There was a bumper sticker that my sister took a picture of the other day. It said, “Trespassers will be shot. Survivors will be sexually molested.” It appeared that an image of an oil well was on the sticker with this statement written underneath it.
Once I got beyond the shock and horror, choked back tears and took a deep breath, I start to wonder whether I live on the same planet that allows for this. In other words, who thought that would be OK enough to print this on a bumper sticker, who made the bumper sticker and who bought it? Where did someone think, “I know how to get someone’s attention—tell them you’ll sexually molest him/her.” Perhaps it goes without saying, but I think people would rather be shot than sexually molested. I think people would rather have all their life’s work lost in a fire than be sexually violated.
You see, I live in a world where I see a seismic break in the soul of a human being who downloads their sexual violation experience. The survivors of this atrocity are characteristically disorganized and broken into a hundred pieces. I spend hours nearly every week gluing the broken pieces back together with the embattled survivor who wonders whether life will ever return to normal, if there ever was a normal. You see, some people I work with have molested since they were infants so they never had a normal—just a series of traumas.
Another attention-getter came to mind when I saw this. It was a Rape Manifesto written by fraternity brothers talking about how to get a girl drunk enough to sexually violate her. It appeared that it got some comments but none of them were what I thought they would be. What I found is that we have a desensitized culture. Instead of shock and horror, people’s comments appeared rooted in a mindset of toughness: “Nothing shocks me anymore. Bring it on.” People barely balked at the terminology. If someone made a statement that showed revulsion in any way, others commented on their sensitivity and prudishness.
It has become rote for my college age clients to hear comments such as, “that team raped the other team tonight,” meaning defeated the other team. We have diluted the concept of rape, a criminal and life-altering act, by incorporating it as lingo.
As a community of believers, we need to take a stand. Just like the word, “nig—“ is never spoken without demonstrating a soulless disregard of a person’s race, we need to eliminate this language. The barriers are breaking down, have been broken down. Now sex violence is no biggie. Yet it is catastrophic as any individual who has survived it can tell you. It is the second most expensive crime in terms of its impact on society and the expense of investigation, litigation and personal recovery.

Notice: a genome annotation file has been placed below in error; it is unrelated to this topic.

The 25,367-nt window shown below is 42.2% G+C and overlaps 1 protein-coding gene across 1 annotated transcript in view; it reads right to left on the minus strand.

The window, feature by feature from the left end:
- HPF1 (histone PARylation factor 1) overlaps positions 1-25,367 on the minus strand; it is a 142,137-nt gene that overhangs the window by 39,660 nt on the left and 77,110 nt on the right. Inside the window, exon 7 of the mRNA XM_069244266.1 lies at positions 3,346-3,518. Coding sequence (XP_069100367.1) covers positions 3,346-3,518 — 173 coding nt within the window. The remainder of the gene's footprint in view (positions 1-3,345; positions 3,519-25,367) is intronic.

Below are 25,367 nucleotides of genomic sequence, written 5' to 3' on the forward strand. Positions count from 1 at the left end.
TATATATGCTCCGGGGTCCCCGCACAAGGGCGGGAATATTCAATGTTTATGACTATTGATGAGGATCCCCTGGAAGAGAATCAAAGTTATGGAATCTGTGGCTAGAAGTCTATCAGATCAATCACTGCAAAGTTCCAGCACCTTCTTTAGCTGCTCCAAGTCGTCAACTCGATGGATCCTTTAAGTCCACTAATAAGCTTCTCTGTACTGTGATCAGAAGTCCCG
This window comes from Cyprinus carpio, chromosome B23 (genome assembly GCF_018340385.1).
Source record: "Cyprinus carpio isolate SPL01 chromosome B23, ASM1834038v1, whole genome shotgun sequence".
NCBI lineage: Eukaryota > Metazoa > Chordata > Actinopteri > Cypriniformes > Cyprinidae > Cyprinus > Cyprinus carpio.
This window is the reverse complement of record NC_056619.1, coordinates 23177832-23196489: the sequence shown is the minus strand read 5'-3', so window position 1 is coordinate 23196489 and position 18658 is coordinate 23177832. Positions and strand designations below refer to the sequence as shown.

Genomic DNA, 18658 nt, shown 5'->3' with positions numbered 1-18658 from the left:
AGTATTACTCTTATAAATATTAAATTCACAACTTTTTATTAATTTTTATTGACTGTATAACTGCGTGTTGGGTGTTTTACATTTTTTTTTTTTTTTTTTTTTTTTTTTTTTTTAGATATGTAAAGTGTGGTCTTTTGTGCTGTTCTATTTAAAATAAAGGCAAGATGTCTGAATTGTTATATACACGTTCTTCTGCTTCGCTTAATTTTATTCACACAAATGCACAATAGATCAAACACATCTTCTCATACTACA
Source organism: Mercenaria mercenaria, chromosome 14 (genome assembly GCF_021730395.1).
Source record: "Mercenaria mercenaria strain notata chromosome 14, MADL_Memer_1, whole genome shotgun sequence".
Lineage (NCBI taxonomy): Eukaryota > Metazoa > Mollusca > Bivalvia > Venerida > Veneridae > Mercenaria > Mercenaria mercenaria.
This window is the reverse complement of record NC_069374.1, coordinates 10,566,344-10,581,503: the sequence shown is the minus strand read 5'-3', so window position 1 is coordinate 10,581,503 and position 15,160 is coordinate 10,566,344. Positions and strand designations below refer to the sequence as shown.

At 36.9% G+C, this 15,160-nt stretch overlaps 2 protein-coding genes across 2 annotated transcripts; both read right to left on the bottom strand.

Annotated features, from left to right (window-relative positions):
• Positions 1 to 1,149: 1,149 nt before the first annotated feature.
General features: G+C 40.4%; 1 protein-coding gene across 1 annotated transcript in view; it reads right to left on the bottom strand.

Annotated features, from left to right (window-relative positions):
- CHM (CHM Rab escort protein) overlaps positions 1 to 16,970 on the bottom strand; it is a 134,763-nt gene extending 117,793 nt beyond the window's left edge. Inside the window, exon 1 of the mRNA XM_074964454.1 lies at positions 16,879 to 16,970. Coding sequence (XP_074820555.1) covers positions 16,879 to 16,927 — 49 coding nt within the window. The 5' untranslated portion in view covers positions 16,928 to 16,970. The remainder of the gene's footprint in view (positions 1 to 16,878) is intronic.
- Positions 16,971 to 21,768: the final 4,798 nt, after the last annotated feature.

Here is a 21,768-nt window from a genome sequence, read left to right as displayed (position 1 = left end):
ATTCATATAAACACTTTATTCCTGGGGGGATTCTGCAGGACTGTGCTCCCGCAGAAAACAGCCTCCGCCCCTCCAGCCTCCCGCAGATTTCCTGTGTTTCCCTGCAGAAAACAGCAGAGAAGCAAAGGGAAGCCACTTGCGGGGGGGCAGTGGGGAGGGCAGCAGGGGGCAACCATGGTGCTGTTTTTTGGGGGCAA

If women have decided that this rape culture should persist, I haven’t heard about it. After speaking with thousands of women on this topic, let’s be clear about the disparity made regarding sexual activity among men and women.
Women have one of several unpalatable options: if they agree to have sex, they are whores. If they kiss someone fervently, they’re “no” means “yes.” If they flirt, they are teases. If they hold to strong boundaries regarding physical intimacy, they’re prudes.
Men, on the other hand, hear that they are sowing their oats, studs, or “achieved” if they have had sex, which is almost always consensual. If they consent to sex, they are normal men, because normal men want sex. If men sexualize women unremittingly via running commentary, unclothing women with their eyes, viewing pornography, “men will be men” or “boys will be boys.” If they flirt, they’re charming. If they have sexual boundaries, they’re men of integrity.
We need to have an ongoing dialogue about the injustices present in our language, our assumptions and our expectations. Years ago the bumper sticker mentioned earlier would have created outrage. The assumptions that the language was aggressive would have been a no brainer. When people are learning that this is permissible or even funny, there is a loss of conscience we are accepting. The way degradation starts is in how we think, then it’s in how we talk and then it’s in how we behave. And our acceptance turns into agreement before we know it.
Collectively, we can make a difference by being appalled, disagreeing openly and behaving protectively of those who stand most vulnerable—women and the children who watch and learn what we don’t disagree with. Acts of omission are as egregious as acts of commission in nearly every circumstance. Are you going to stand by or are you going to do something about this?
Mary Ellen Mann is a licensed clinical social worker in private practice in Denver (visit www.manncounselinggroup.com). After attending a Christian college, she did her graduate work at Columbia University. Recently she co-founded Last Battle, LLC and helped develop the first interactive website for survivors of sexual violation, www.lastbattle.org, to help survivors, family and friends of survivors, Christian leaders, and professionals who care about this population. Her book, From Pain to Power will be on the market September 22, 2015. Mary Ellen lives in Denver with her husband and their two sons.